And then you had my grandmother.  Small town girl with big dreams and artsy flair.  She was tiny.  About my height.  Heh.  But she never allowed that, or the idea that most women of those times should be homemakers, stop her.  She also understood that pictures were worth a thousand words.  But, when she met my grandfather (post war time, long interesting story – don’t worry, will tell it too someday) and saw his photos, she decided that pictures will someday need words.  Everything needs words.  Because no one lives forever.  She had the foresight to know that without written stories, pictures lose meaning over the years.

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I woke up today feeling extra snotty.  By snotty I mean full of boogers.  How’s that for a hook line?

 

Huge inhale in.

 

Yep.  I immediately imagine those little cartoon snot characters from the Mucinex-D commercial.  Every time I blow my nose I demand their presence be made so that we can discuss this mutiny.  You know the feeling.  When you wake up and your whole wind pipe is several centimeters smaller than the night before because said cartoon boogers have formed a cavalry line to block the intake of sweet oxygen.

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Well, it happened.  I finished my 30 days of blogging and I face-planted in cyber dirt.  It’s been close to a week now.  The grand finale of busy October ended with wrapping up parent conferences, Halloween activities at school, Halloween fun at home, and attending a wedding.  Yes, I said wedding.  So here I am, trying to get back on track and produce something of substance and effort for this little blog o’ mine. My site traffic is down due to my inactivity.  Sad face.  Share me with your friends, please! Well, not ME.  That would be weird.  I meant the website.  I’m cool and funny.  I’ve got great white girl dance moves and a sense of humor.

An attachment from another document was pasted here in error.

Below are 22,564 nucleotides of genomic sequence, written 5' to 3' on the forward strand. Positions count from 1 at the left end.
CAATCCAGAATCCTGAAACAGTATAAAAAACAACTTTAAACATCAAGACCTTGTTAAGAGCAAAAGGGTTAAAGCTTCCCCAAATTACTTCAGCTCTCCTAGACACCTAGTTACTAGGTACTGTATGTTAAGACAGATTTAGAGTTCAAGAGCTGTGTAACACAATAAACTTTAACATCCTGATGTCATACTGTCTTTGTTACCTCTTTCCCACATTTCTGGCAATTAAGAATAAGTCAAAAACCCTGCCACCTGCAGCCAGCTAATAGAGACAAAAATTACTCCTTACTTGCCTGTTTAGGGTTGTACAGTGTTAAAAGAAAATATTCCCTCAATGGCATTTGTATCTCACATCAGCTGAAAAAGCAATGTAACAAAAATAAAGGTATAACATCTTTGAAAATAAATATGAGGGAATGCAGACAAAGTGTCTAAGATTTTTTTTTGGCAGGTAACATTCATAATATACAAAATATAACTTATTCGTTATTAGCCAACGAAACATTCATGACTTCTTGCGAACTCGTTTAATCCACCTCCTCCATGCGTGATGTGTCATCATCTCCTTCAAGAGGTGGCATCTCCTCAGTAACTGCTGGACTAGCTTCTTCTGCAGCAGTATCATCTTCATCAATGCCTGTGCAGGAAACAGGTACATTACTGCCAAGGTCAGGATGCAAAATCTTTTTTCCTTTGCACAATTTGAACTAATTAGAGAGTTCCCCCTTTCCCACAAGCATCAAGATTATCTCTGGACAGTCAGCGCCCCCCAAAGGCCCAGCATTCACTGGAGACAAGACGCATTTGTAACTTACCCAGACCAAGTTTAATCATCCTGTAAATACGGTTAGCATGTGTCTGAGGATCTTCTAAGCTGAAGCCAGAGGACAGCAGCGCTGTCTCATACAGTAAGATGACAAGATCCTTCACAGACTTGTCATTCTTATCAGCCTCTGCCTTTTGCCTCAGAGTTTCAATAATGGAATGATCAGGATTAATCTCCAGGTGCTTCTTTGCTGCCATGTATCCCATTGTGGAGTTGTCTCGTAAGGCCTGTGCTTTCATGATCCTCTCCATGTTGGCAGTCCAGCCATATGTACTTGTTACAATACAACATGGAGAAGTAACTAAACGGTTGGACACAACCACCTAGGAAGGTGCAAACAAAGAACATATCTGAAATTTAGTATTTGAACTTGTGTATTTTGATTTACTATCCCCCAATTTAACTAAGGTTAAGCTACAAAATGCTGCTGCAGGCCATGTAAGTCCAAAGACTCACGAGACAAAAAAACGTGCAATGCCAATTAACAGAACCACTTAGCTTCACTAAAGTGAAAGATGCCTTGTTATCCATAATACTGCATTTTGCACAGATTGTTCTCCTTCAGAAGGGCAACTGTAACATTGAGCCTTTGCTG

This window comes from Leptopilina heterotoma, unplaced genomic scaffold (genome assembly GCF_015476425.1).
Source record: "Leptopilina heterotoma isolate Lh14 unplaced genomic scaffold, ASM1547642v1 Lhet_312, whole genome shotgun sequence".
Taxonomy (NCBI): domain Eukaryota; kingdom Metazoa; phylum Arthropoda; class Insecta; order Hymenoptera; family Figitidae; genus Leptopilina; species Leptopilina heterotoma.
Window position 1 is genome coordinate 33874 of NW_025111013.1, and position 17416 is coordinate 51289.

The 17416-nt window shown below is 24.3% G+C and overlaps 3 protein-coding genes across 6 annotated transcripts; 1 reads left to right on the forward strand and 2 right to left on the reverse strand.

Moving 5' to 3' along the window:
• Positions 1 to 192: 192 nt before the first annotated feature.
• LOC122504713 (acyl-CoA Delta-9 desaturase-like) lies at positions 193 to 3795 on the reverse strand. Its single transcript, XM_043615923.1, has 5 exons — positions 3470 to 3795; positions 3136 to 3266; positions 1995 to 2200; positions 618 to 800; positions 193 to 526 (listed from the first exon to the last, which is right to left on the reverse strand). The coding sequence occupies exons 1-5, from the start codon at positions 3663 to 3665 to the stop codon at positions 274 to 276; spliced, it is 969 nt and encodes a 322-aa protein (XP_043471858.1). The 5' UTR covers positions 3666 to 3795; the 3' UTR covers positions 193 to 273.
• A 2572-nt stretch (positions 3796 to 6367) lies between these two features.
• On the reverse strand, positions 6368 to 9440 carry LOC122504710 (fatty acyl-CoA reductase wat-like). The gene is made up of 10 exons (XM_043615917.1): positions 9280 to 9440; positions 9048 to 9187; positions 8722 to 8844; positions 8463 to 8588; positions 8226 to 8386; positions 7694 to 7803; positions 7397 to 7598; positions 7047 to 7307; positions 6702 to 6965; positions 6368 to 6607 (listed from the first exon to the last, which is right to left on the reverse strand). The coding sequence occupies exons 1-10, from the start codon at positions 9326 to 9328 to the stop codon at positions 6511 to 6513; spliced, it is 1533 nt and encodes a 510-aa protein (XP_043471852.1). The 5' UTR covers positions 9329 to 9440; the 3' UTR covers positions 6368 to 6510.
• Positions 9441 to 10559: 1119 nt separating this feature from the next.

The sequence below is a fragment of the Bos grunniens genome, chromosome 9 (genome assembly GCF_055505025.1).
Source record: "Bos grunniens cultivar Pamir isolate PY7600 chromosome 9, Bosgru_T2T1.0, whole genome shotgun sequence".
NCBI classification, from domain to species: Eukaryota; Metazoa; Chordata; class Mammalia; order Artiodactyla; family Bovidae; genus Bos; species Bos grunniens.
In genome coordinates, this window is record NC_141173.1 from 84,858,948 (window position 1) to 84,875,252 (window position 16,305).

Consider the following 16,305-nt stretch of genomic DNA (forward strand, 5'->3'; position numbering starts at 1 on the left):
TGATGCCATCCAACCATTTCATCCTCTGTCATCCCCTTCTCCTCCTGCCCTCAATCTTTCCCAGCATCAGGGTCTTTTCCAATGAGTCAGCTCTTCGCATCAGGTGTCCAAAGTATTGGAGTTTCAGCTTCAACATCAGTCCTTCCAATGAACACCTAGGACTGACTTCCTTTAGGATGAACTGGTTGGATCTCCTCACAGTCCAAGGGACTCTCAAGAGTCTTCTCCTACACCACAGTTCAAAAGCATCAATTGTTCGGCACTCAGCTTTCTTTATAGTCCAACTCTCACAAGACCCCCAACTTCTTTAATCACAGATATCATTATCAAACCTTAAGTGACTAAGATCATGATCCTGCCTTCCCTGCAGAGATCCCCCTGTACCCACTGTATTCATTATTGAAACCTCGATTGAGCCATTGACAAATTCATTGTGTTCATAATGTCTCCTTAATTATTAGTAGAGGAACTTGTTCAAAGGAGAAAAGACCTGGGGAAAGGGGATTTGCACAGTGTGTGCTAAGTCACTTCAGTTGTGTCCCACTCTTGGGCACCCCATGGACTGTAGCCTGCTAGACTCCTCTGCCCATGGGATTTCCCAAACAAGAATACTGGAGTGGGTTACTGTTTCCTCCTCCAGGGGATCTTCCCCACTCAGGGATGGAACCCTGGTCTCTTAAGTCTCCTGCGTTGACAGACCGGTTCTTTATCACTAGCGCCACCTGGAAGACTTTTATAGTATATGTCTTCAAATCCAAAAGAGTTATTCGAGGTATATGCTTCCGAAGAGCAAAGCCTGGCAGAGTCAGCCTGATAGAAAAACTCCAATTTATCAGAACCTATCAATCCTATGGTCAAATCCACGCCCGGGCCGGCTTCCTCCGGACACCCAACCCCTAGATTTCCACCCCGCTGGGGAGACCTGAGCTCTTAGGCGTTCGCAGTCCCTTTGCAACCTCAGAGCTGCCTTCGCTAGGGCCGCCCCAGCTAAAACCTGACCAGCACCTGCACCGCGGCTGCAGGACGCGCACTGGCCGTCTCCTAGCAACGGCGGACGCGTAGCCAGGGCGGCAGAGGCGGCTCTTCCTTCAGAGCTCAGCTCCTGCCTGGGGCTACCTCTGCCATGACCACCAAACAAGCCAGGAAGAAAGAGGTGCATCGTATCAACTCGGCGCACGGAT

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Wouldn’t it be sweet if fake flowers for outdoor landscaping was a thing?  I mean, consider this seriously.  Vibrant color all year long.  No watering.  No trimming.  No maintenance!  Such were my thoughts this evening as I pulled in the drive to check out my dehydrated mums.  See?  I think one of them just coughed up dust.

 

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Overturned mum. Is this symbolic of my inability to keep these things alive?

 

I LOVE mums.  I buy them every year.  And I fail to take them out of their little pots.  And I let them wither.  And then they die.  Because I’m an awful person and I lack a green thumb.  One could argue it’s more a lack of time than plant knowledge.  I say it’s a good combo of both.

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Upon opening the door to my class bathroom, I had but one thing in mind.  I’ve got less than a minute and a half to get in and get out of here and get my kids picked up at recess.  How does this happen?  How do I manage to run around my room for approximately 38 minutes and some change, cleaning prepping, organizing.  Where does the time go?  Did I even eat?  I glance over at the half eaten celery stick and crumbs on my desk.  Well, sort of.